Carries on Couple’s Legacy of Helping Others

Mary and Richard PryorMary Pryor was a doer. As a minister’s daughter born in West Virginia in the 1920s, she was taught at a young age the value of serving others. She didn't come from a well-to-do family, so when the opportunity arose to go to college, she felt very fortunate.

Mary Pryor was accepted into medical school after college, even though school officials told her that "nursing might be a better fit for a female and she likely would quit practicing when she was married and had children." Despite their objections, she became one of nine women to complete a medical degree at the University of Virginia College of Medicine in 1953.

After moving to Ohio to finish her internship, she met and married Richard (Dick) Pryor, a young attorney and Harvard Law School graduate. Like his wife, Dick Pryor knew the value of hard work and helping others. He had joined the service upon earning his college degree, telling friends that he felt a war was coming. He served in World War II and the Korean War, earning several medals, including the Distinguished Flying Cross with oak leaf cluster, the Air Medal and the Purple Heart.

"My dad was a quiet man," said Richard Pryor, II, Mary and Dick Pryor’s oldest son. "He was a Depression-era kid who learned early on that you had to work. But he also was very generous in his giving. He felt he had been given advantages that others had not and wanted to give back."

When Mary Pryor took time off from private practice to raise her two young sons, she became active in the community, serving on various boards and as president of the Widow’s Home of Dayton. As her children got older, she started practicing medicine again and taught medicine at Wright State University. She also deepened her community involvement as the years went on, serving on the Oakwood City Council and in various roles with the local chapters of Planned Parenthood and the Juvenile Diabetes Association, among other organizations. But the achievement she was most proud of, according to her son, was her integral role in the establishment of the Adolescent Wellness Center in 1993. The Center was created to help meet the medical needs of Dayton-area teens, a population she felt was underserved.

After her husband’s passing in 2005, Mary Pryor established The Mary and Richard Pryor Fund at The Dayton Foundation to help support organizations providing health care services to women and adolescents in the Greater Dayton Region. To date, the field-of-interest endowment fund has awarded nearly $200,000.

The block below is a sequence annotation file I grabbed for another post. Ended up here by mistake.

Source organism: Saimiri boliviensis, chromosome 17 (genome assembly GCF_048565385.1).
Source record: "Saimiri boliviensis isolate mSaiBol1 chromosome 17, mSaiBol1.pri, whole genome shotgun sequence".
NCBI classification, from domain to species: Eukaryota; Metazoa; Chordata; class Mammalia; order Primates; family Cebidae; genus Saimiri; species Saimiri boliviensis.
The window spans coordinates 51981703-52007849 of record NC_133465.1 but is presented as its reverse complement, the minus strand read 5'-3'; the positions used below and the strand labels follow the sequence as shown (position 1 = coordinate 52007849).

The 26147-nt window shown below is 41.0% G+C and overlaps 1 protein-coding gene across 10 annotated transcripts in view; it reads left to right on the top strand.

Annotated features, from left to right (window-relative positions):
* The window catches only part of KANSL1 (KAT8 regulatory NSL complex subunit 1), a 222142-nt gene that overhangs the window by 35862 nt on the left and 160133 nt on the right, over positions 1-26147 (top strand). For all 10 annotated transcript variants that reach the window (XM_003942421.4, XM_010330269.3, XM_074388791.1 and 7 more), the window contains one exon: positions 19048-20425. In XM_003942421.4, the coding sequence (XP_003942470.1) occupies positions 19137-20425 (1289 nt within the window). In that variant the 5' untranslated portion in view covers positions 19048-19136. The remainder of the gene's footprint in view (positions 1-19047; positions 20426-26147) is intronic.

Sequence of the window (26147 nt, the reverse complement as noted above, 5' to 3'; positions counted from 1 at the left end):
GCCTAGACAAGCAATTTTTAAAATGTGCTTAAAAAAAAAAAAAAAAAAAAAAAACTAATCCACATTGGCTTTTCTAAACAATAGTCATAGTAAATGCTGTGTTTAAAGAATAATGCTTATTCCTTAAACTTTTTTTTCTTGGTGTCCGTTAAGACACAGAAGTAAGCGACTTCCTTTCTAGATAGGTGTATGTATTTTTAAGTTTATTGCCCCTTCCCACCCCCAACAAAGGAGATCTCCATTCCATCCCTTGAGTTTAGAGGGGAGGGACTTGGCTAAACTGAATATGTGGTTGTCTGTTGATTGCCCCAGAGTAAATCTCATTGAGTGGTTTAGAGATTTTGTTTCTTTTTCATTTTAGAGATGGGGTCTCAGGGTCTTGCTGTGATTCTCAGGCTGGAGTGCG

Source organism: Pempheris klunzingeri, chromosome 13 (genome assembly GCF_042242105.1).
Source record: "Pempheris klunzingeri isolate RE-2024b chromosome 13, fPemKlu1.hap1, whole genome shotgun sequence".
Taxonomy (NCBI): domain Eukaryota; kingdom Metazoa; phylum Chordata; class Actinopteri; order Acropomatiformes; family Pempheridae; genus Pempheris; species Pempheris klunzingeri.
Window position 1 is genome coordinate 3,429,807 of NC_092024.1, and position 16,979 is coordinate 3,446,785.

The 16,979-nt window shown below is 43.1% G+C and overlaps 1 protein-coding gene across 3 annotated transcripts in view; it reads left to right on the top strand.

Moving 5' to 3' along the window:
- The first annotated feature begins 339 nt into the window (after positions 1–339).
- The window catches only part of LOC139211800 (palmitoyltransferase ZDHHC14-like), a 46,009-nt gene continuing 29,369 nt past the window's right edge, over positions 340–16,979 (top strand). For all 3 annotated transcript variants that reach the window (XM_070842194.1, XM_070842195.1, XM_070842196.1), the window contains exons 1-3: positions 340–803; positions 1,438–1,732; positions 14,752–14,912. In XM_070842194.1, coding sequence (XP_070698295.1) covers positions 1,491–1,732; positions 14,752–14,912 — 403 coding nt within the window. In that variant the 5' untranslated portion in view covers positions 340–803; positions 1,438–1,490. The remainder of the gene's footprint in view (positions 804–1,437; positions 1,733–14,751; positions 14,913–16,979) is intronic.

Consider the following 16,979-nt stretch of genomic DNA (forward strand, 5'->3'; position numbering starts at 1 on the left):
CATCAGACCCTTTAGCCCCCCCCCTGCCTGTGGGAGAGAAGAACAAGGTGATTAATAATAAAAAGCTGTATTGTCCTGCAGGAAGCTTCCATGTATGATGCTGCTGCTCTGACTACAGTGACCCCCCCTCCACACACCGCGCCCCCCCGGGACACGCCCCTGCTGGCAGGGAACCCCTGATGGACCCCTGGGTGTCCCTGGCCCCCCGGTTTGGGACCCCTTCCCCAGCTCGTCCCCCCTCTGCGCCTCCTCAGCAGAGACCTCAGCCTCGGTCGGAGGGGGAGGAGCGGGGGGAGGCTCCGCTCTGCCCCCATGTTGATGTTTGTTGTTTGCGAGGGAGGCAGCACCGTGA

"Mom established the fund, because she thought she'd been lucky in life. She felt that it was her job to give back," her son said. "She was very busy with her community obligations, so she chose The Dayton Foundation to make it easier to manage her funds. All she had to direct were the grants."

Though she officially retired in the 1990s, Mary Pryor never slowed down. At age 80, she served as the interim medical director at the local Planned Parenthood chapter and was the Oakwood health commissioner at the time of her death in 2007 at age 83.

"My parents were very old school. They didn't do their jobs for the glory or the headlines," Richard Pryor, II, said. "Dad was a lawyer for over 50 years and practiced law for his clients and to make sure his family was well provided for. Mom was the same way.

"They just did what they felt they should. If they saw a need, they filled it," Richard Pryor, II, continued. "This fund helps them continue that legacy."

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File date: 9.16.14


John Edgar

“Towards the end of Cindy’s life, she asked me, ‘After I’m gone, what will there be to say that I was here?’ Establishing this fund was her way to continue reaching out and touching children’s lives, as she did throughout her lifetime.” – John Edgar, donor, on the Remar Family and John and Cindy Edgar Endowment Fund

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